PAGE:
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Classical Music Styles

Music Styles

Articles A Beginner's Guide to Classical Music Music Periods Music Styles Collecting Classical Compact Discs Boxed Sets Glenn Gould Classical Music for Children
Most of these musical styles developed into their current form during the Classical period. During the Romantic period and the twentieth century, the musical boundaries expanded so that these styles became more free and varied, or broke out from these style altogether. The major musical styles are:


A large-scale work for full orchestra. Usually consists of four movements or sections, often alternating fast-slow. Beethoven's ninth symphony was the first to break with tradition in that he included vocal soloists and a full choir into the final movement. Other composers who wrote well-known symphonies are Haydn (wrote 104 of them), Mozart, Schubert, Brahms, Tchaikovsky, Mahler and later Prokofiev and Shostakovich.


Also a large-scale work for full orchestra but with the addition of an instrumental soloist. Most commonly this is a piano, violin or cello, but can be any instrument of the orchestra. The interplay between the orchestra and the soloist is the distinguishing feature of the concerto. Vivaldi's Four Seasons is a collection of four violin concertos. Other great concertos include the violin concertos of Beethoven, Brahms, Tchaikovsky and Sibelius, the piano concertos of Mozart, Beethoven, and Tchaikovsky and the cello concertos of Dvorak and Elgar.


A collection of short musical pieces, usually dances, to form a larger work. Can be for orchestra or solo instrument. Best known are Tchaikovsky's Nutcracker suite and Respighi's Ancient Airs and Dances.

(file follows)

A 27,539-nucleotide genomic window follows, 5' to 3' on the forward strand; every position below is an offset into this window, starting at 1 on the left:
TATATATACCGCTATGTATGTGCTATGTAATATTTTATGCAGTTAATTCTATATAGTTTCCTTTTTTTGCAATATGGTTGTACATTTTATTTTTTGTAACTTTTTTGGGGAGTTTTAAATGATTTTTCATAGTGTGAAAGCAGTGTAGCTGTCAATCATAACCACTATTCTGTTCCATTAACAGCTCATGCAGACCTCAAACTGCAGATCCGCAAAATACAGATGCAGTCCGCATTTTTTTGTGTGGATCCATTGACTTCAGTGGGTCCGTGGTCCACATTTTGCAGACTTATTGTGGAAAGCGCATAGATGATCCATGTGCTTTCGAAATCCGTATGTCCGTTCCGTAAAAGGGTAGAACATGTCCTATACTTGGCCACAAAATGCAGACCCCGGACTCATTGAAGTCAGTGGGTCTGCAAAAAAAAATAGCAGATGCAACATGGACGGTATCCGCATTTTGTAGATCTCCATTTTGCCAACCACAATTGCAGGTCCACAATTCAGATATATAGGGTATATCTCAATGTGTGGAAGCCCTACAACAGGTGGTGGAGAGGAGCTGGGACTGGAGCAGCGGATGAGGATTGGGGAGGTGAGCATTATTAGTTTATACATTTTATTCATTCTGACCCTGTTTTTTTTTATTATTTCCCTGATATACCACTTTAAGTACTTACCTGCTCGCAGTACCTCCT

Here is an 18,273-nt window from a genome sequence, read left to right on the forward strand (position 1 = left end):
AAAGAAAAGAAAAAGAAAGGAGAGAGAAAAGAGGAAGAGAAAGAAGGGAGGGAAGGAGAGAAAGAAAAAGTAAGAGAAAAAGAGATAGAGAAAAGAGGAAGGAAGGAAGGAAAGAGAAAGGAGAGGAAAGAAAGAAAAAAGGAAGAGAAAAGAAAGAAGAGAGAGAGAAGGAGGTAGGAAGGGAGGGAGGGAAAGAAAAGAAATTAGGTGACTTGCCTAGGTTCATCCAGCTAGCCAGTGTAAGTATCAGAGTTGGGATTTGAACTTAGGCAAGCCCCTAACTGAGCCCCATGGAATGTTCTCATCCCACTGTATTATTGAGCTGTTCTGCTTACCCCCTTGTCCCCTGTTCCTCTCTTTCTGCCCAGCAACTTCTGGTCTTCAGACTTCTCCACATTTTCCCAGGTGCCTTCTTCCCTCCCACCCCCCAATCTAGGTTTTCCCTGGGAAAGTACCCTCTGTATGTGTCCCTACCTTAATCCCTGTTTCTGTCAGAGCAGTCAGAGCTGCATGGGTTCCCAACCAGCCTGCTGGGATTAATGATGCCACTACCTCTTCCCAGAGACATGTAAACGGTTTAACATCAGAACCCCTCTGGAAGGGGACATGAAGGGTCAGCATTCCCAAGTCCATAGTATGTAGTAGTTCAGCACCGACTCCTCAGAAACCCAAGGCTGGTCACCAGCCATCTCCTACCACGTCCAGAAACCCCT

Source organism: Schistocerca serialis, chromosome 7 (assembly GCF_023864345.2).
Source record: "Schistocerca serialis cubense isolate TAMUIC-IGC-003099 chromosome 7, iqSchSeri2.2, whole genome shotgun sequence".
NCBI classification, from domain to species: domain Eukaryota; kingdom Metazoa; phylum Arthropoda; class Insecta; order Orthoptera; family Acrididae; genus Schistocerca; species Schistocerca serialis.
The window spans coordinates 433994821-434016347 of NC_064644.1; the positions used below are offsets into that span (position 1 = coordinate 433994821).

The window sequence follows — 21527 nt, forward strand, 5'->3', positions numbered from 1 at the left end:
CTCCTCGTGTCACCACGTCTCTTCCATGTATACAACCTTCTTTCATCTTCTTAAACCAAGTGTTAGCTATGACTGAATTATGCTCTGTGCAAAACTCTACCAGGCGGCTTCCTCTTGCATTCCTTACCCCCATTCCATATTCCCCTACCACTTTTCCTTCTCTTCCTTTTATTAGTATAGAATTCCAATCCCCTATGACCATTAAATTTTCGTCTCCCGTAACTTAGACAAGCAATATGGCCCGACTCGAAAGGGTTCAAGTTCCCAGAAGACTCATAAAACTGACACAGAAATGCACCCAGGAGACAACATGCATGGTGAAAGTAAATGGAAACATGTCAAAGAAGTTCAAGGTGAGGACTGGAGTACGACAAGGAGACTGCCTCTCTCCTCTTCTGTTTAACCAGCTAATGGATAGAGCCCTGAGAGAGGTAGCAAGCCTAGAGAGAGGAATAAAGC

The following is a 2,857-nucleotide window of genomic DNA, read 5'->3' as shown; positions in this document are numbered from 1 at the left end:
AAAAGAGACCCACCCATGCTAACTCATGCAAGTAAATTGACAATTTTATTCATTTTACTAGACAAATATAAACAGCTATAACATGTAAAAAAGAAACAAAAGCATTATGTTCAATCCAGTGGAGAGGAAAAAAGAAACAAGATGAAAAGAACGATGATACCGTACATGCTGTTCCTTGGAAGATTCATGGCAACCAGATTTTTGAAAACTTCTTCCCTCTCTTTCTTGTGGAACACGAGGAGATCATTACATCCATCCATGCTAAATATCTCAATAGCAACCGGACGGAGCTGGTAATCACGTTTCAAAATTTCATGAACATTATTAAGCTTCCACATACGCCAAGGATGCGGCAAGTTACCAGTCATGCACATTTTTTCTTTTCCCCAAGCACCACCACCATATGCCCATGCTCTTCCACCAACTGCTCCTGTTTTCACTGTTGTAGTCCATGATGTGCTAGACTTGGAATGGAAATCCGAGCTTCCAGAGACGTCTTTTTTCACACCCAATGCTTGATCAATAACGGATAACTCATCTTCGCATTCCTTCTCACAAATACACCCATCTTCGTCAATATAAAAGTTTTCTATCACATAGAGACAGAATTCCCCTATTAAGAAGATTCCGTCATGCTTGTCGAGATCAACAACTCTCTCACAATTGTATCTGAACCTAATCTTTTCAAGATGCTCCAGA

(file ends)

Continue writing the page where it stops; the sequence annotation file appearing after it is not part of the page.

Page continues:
Operas are very large scale pieces that are a mixture of music and theatre. Operas usually contain a full orchestra, solo singers and choir, who are required to act as well as sing. Operas can also be enjoyed for their music content alone. Well known operas are Mozart's Magic Flute, Bizet's Carmen, Wagner's Ring cycle (a huge set of four operas) and Puccini's Madame Butterfly.

Chamber Music

A quaint definition is that chamber music is for a small group of listeners. More precisely, it is for a small group of performers, ranging for one (eg a sonata) to about six or eight (a sextet and octet). They can include any types of instruments in combination, and the focus again is on the interplay between the instruments.


The equivalent of a symphony but for just one or two instruments. A piano sonata is usually a piano alone (Beethoven wrote 31 of them) while a violin sonata usually has a piano accompaniment.

Duos, Trios, Quartets, Quintets, Sextets, Octets

Music for small groups of instruments. They can include any types of instruments in combination, and the focus again is on the interplay between the instruments. The most famous style is the string quartet, which is made up of 2 violins, viola and cello. These are usually very complex, serious pieces.

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